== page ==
As 2020 draws to a close, a year filled with turbulence and unprecedented challenges for so many, it feels important to look to the new year with hope. To that end, I’d like to share a personal story that inspires me to continue to work for Mexican gray wolf recovery in the wild and to ask for your help in ensuring a future for these rare wolves.
I first saw a Mexican gray wolf in the wild more than a decade ago, but I will never forget the feeling of breathlessly holding the binoculars to my eyes as nine members of the Bluestem pack trotted across a field over a mile away. I was with one of the wolf biologists working with the Mexican Wolf Recovery Program, and we had been scanning for radio collar signals when we picked up the signal from the matriarch of the pack. We quietly stood in the road scanning the tree line until we spotted them.
The wolves appeared to be so small at that great distance, but the image of several generations of the wolf family together, their freedom, their ease on the landscape that was their home, was immense in my mind. It may have been a brief and distant encounter, as the wolves silently moved through the clearing and back into the trees, but it is one of the reasons I have dedicated years of my life to wolf recovery in the wild.
Thinking about that wild wolf family, it is difficult to imagine that Mexican gray wolves were hunted and trapped to near extinction. It is hard to think about a world where they aren’t out there, trotting through the forests and fields of the Southwest. It still feels like a shock that, while we have successfully restored about 165 Mexican gray wolves to Arizona and New Mexico, they still face threats every day due to fear and lack of understanding.
The memory of seeing wild wolves drives me, but so does the worry of losing them forever. It is not often that we get a second chance in life. We have that chance with Mexican gray wolves, and we cannot afford to waste it.
A legendary wolf from the Bluestem pack, F1042, resurfaced in November 2020 after being missing since 2018. This wolf represents resilience, survival, and most importantly, hope, but she and her family still need our help.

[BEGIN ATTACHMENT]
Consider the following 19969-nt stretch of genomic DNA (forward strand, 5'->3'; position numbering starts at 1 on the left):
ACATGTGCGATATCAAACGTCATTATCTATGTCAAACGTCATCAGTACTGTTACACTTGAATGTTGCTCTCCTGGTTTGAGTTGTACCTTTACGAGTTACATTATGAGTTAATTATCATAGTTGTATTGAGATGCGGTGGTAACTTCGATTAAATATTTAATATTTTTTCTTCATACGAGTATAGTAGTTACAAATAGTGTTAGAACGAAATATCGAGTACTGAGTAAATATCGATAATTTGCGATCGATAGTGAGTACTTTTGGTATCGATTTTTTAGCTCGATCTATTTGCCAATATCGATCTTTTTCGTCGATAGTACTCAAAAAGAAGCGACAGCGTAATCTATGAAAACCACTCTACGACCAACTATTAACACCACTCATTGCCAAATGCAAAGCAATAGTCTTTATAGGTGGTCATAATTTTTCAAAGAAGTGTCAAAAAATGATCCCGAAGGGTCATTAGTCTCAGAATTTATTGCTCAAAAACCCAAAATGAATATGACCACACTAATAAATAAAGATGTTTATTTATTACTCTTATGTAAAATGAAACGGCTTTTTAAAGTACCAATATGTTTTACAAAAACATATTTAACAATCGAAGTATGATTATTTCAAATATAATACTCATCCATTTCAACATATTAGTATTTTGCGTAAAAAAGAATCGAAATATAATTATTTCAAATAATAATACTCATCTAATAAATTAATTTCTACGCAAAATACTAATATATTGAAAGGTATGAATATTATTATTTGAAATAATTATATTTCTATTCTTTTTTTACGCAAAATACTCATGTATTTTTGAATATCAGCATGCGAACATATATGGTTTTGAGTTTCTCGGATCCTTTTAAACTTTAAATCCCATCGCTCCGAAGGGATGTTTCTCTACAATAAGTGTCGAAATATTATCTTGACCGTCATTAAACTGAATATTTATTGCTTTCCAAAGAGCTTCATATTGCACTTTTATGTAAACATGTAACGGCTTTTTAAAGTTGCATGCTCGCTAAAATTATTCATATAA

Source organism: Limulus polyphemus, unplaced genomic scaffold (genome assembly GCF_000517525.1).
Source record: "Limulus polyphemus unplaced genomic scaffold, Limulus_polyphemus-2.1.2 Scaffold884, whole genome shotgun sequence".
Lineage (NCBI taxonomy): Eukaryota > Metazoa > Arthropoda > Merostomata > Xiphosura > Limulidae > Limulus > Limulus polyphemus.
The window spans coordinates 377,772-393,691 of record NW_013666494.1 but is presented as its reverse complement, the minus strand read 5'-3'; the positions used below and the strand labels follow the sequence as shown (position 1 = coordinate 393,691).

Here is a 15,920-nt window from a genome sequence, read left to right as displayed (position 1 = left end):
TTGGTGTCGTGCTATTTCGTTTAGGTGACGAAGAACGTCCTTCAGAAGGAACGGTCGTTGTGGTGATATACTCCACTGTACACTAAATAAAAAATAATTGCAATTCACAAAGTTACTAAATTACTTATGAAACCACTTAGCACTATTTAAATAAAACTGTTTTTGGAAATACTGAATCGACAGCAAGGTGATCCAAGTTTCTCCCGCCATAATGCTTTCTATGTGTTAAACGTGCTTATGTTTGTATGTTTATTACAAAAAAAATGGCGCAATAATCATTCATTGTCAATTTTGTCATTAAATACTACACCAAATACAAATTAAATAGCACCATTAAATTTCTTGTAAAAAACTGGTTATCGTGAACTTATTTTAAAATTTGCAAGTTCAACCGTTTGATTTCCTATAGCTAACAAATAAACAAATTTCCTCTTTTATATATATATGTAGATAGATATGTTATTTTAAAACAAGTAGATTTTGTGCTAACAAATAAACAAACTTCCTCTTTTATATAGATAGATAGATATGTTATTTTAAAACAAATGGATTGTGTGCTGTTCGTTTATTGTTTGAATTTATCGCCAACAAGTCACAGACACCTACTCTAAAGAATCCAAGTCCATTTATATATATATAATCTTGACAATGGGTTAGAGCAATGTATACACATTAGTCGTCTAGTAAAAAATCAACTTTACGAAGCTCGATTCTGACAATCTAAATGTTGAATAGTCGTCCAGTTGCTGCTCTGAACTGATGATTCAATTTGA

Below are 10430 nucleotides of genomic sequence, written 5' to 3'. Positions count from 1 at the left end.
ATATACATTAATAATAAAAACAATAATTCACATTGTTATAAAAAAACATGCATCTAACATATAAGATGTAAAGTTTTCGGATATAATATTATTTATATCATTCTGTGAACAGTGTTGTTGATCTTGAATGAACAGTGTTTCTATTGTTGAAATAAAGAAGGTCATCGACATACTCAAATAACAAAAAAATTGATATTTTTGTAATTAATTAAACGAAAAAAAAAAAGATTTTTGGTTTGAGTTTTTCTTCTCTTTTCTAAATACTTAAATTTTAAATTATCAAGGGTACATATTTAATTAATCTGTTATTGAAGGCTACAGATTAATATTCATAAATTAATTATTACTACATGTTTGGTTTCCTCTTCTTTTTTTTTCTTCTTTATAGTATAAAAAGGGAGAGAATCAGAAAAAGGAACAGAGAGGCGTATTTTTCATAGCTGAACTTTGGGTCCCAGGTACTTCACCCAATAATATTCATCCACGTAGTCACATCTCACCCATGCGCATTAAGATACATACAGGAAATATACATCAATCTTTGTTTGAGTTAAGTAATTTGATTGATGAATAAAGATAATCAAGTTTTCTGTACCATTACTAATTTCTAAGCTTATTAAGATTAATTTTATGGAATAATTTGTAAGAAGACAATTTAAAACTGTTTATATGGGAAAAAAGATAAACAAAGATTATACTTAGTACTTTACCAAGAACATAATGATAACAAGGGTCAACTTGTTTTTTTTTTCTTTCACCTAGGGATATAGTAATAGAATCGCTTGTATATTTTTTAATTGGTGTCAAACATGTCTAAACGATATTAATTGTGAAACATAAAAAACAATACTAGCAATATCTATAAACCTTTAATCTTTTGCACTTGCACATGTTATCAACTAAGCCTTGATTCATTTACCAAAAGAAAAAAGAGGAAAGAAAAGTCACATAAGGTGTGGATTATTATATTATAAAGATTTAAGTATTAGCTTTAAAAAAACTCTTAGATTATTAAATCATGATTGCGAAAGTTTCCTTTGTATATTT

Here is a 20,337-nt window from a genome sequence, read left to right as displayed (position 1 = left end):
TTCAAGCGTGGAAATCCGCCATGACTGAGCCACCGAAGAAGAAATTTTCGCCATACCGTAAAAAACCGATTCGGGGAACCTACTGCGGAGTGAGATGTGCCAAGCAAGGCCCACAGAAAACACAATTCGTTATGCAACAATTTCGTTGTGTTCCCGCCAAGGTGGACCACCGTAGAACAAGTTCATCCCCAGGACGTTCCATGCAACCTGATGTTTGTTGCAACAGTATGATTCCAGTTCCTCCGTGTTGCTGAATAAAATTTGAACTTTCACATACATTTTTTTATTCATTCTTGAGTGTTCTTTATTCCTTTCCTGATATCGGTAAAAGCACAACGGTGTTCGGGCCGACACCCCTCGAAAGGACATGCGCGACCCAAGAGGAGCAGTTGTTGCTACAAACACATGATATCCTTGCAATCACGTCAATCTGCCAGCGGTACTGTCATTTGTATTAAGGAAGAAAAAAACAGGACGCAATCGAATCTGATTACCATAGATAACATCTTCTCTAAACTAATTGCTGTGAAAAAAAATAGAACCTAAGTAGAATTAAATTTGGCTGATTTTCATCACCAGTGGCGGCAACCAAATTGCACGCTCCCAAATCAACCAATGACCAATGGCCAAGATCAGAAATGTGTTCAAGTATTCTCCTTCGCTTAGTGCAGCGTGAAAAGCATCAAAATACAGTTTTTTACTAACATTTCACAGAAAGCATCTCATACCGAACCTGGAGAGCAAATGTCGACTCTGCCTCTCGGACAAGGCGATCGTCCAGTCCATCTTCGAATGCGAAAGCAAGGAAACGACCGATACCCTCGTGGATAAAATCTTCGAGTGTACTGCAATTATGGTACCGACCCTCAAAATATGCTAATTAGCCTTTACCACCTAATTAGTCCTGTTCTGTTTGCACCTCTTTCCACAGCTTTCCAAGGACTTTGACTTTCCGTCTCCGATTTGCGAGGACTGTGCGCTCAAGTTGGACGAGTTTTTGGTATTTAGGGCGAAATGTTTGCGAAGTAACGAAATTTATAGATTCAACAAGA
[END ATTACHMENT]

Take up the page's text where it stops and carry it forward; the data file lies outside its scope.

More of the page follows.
Lobos of the Southwest has worked tirelessly to educate people and defend Mexican gray wolves since 2009. I’m honored to be part of this effort, to learn from each of you what wolves mean to you, and to share more stories of some of the wolves I have known. Most importantly, I’m counting on each of you to help us continue advocating for wild wolf families in the Southwest.
Wolves cannot speak at public meetings or write to members of Congress. Wolves cannot vote. Wolves cannot protest when they are taken from their homes or when their families are destroyed.
Wolves depend on each of us to raise our voices, to remember their histories, to safeguard their futures. I hope you’ll join me in ensuring that future is a wild one.
If you are able to make a tax-deductible donation, this will help us take important steps in 2021 to expand our efforts to protect wild Mexican gray wolf packs and educate people about their role in our environment. If you’d like to get more involved in our work, please use this sign-up form to tell us what kind of volunteer activities interest you.
2020 has been a year filled with tragedy, challenges to democracy and justice, and continued threats to our environment and to human and non-human communities everywhere. Please join us in making 2021 a new year, for all of us and for Mexican gray wolves.
Coordinator, Lobos of the Southwest